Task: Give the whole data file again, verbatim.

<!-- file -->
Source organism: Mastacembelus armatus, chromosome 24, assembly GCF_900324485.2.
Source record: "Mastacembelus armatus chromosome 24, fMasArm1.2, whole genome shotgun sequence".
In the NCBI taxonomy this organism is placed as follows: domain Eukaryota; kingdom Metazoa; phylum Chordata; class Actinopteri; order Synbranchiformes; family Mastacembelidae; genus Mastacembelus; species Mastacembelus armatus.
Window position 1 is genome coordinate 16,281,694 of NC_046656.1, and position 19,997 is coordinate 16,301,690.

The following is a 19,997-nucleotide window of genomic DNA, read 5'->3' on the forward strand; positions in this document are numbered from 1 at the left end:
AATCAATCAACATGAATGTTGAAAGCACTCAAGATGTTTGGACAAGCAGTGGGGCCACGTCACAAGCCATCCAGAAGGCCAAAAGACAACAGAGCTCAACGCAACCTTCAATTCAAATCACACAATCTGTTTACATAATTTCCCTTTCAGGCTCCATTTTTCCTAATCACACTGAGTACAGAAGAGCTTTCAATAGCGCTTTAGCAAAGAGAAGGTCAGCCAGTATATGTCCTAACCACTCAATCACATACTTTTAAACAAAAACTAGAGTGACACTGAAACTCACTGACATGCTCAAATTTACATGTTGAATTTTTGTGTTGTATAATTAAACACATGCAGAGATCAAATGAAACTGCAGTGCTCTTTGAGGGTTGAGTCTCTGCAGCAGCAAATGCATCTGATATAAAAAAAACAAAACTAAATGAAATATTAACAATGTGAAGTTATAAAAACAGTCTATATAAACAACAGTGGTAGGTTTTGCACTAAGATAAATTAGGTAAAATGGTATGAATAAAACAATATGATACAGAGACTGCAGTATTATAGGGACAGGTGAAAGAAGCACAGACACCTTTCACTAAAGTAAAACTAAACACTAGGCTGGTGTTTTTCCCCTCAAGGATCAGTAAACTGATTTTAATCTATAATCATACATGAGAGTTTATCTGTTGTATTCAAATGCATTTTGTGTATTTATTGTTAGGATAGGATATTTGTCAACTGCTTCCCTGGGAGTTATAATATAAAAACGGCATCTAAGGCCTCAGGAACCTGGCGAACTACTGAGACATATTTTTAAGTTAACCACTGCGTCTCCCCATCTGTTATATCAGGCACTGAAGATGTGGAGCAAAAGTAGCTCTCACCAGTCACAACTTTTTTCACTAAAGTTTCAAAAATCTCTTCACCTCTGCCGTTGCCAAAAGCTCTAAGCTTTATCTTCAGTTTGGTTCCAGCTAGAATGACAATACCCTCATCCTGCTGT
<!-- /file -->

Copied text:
Source organism: Mastacembelus armatus, chromosome 24, assembly GCF_900324485.2.
Source record: "Mastacembelus armatus chromosome 24, fMasArm1.2, whole genome shotgun sequence".
In the NCBI taxonomy this organism is placed as follows: domain Eukaryota; kingdom Metazoa; phylum Chordata; class Actinopteri; order Synbranchiformes; family Mastacembelidae; genus Mastacembelus; species Mastacembelus armatus.
Window position 1 is genome coordinate 16,281,694 of NC_046656.1, and position 19,997 is coordinate 16,301,690.

The following is a 19,997-nucleotide window of genomic DNA, read 5'->3' on the forward strand; positions in this document are numbered from 1 at the left end:
AATCAATCAACATGAATGTTGAAAGCACTCAAGATGTTTGGACAAGCAGTGGGGCCACGTCACAAGCCATCCAGAAGGCCAAAAGACAACAGAGCTCAACGCAACCTTCAATTCAAATCACACAATCTGTTTACATAATTTCCCTTTCAGGCTCCATTTTTCCTAATCACACTGAGTACAGAAGAGCTTTCAATAGCGCTTTAGCAAAGAGAAGGTCAGCCAGTATATGTCCTAACCACTCAATCACATACTTTTAAACAAAAACTAGAGTGACACTGAAACTCACTGACATGCTCAAATTTACATGTTGAATTTTTGTGTTGTATAATTAAACACATGCAGAGATCAAATGAAACTGCAGTGCTCTTTGAGGGTTGAGTCTCTGCAGCAGCAAATGCATCTGATATAAAAAAAACAAAACTAAATGAAATATTAACAATGTGAAGTTATAAAAACAGTCTATATAAACAACAGTGGTAGGTTTTGCACTAAGATAAATTAGGTAAAATGGTATGAATAAAACAATATGATACAGAGACTGCAGTATTATAGGGACAGGTGAAAGAAGCACAGACACCTTTCACTAAAGTAAAACTAAACACTAGGCTGGTGTTTTTCCCCTCAAGGATCAGTAAACTGATTTTAATCTATAATCATACATGAGAGTTTATCTGTTGTATTCAAATGCATTTTGTGTATTTATTGTTAGGATAGGATATTTGTCAACTGCTTCCCTGGGAGTTATAATATAAAAACGGCATCTAAGGCCTCAGGAACCTGGCGAACTACTGAGACATATTTTTAAGTTAACCACTGCGTCTCCCCATCTGTTATATCAGGCACTGAAGATGTGGAGCAAAAGTAGCTCTCACCAGTCACAACTTTTTTCACTAAAGTTTCAAAAATCTCTTCACCTCTGCCGTTGCCAAAAGCTCTAAGCTTTATCTTCAGTTTGGTTCCAGCTAGAATGACAATACCCTCATCCTGCTGT